Eleven black rhinos. Millions of donor shillings. Tens of rangers. And a new sanctuary.
The death of the tenth rhino this week blew the lid off on the debacle that was the transfer of the animals from Nairobi and Nakuru to Tsavo East National Park.
The events at Kenya’s largest park will go down in history as the most costly blunder in the conservation of endangered species.
A committee formed two weeks ago reported that highly saline water, dehydration, starvation and bacterial attack were responsible for the deaths.
The eleventh rhino was reported to be nursing injuries following a lion attack.
Black rhinos are critically endangered and the loss of the 10 has put Tourism CS Najib Balala in the firing line.
When the CS suspended six senior officials in charge of the relocation and demoted KWS Director-General Julius Kimani on Thursday, it was the climax of the fiasco.
Those suspended are Dr Samuel Kasiki who was in charge of biodiversity and research, Mr Francis Gakuya who headed veterinary and capture services, Dr Isaac Leekolol who was head of capture services, Tsavo East senior warden Felix Mwangagi, Dr Mohammed Omar who was in charge of ecological and monitoring services and Mr Frederick Odock, a senior scientist.
Mr Balala, however, absolved the ministry from blame, arguing that a fully autonomous technical team is responsible for the programme that is funded by the World Wide Fund for Nature.
“How it (translocation) is done, when, by who it is done goes to the technical issues, handled by the institution (KWS) itself,” he said in a TV interview last week.
Biologists consider translocation as an effective strategy of managing animal species to curtail the risk of extinction.
Black rhinos are territorial animals and require huge space.
Kenya Rhino Programme Coordinator and KWS senior ranger Linus Kariuki says translocation of wildlife is complex.
“Relocation covers the entire process from planning, transfer, release, monitoring and post-release management of the animals,” he said.
According to UK-based conservationist Kate Whittington, lack of careful analysis of environmental and ecological factors is to blame for questionable success rates.
“Finding a replacement habitat might seem simple, but there are other factors related to a species’ well-being that may make survival at new sites a challenge,” she said.
Mr Kariuki said the choice of Tsavo was informed by historical factors.
“Tsavo had the highest concentration of rhinos, about 800 animals, before poaching nearly wiped them out,” he said.
While suspending the officers, Mr Balala said that the translocation was mismanaged from the start.
A 2010 census showed that Tsavo East had 11 black rhinos. Introducing 14 others to the ecosystem would not only relieve the parks in Nakuru and Nairobi but also encourage faster breeding.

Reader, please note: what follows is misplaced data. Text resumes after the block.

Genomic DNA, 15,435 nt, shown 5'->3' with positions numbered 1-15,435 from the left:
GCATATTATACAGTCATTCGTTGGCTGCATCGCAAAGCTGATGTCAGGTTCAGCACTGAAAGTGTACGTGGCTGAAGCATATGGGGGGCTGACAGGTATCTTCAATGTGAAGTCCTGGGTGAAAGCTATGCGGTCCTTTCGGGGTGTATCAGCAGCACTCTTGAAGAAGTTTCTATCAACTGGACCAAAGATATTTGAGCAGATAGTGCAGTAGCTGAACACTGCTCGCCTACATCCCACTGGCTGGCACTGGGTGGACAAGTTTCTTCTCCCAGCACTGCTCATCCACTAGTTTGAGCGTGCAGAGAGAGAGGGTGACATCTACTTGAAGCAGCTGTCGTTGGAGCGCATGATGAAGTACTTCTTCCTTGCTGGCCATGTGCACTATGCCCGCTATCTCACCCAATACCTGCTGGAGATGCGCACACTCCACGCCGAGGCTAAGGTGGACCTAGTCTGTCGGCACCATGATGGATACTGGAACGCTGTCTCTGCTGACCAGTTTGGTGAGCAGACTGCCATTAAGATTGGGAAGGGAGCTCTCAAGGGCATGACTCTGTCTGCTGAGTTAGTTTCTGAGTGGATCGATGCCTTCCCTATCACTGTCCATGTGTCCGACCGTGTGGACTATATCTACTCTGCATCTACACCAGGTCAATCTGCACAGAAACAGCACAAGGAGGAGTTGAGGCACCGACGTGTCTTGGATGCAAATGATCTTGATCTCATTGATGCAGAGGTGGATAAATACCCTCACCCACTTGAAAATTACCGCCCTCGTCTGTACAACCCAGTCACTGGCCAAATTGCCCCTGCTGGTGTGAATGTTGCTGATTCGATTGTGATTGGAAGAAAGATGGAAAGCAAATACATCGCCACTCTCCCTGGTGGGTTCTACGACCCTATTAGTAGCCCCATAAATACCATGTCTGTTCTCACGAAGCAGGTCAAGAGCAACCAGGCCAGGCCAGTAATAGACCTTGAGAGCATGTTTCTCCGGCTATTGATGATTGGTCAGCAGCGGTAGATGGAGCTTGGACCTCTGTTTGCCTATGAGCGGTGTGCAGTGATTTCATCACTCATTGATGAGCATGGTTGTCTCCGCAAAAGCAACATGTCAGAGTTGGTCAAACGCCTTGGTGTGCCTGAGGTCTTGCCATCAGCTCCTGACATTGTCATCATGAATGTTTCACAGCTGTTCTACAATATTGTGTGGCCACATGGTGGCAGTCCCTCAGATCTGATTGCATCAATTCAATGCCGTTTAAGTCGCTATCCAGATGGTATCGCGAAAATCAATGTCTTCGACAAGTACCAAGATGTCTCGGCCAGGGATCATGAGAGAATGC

KWS says Tsavo East has the capacity to comfortably hold 55 rhinos.
While drought in the park between 2014 and 2016 significantly inhibited breeding, KWS says the numbers have started to improve.
“The population stands at 15, thanks to close monitoring and conservation,” Mr Kariuki said.
After capture, the animals are usually aggressive.
“If released soon after capture, the rhinos may run even beyond the park. We, therefore, hold them for about two weeks,” he said.
At the holding cages, the rhinos are fed with shrubs, watered and cleaned.
But even most importantly, the rhinos are kept under a 24-hour surveillance.
But how the animals died with such intensive monitoring remains as foggy now as it was when the mess started.
“Even after they are released to the wild, we keep a round-the-clock track of the animals. Our team of rangers conducts daily patrols within the park to locate them and to ensure that they are safe,” a senior ranger says. “Tsavo East is a vast park. If we don’t locate and account for every single rhino every day, it could move far away from the reach of our rangers. Locating it afresh is not easy.”
Losing track of the rhinos also leaves them at the mercy of poachers.
But how the animals died with such intensive monitoring remains as foggy now as it was when the saga started.
Translocations may be carried out for three reasons: to boost numbers in existing populations that are critically threatened, to increase the animals’ roaming space, and to establish new populations in habitats where none existed before.
In the 1950s and 60s, 254 black bears were transferred to Ozark Mountains in Arkansas in the US. In 10 years, the bears had multiplied to 2,500.
This is considered as one of the most successful animal translocation programmes in history.
Translocation of bird species has the highest success rate at 59 per cent, followed by mammals at 38 per cent and amphibians at three per cent.
In May this year, Kenya had 745 black rhinos, the third highest population in the world. The number now stands at 735, if the injured rhino will survive.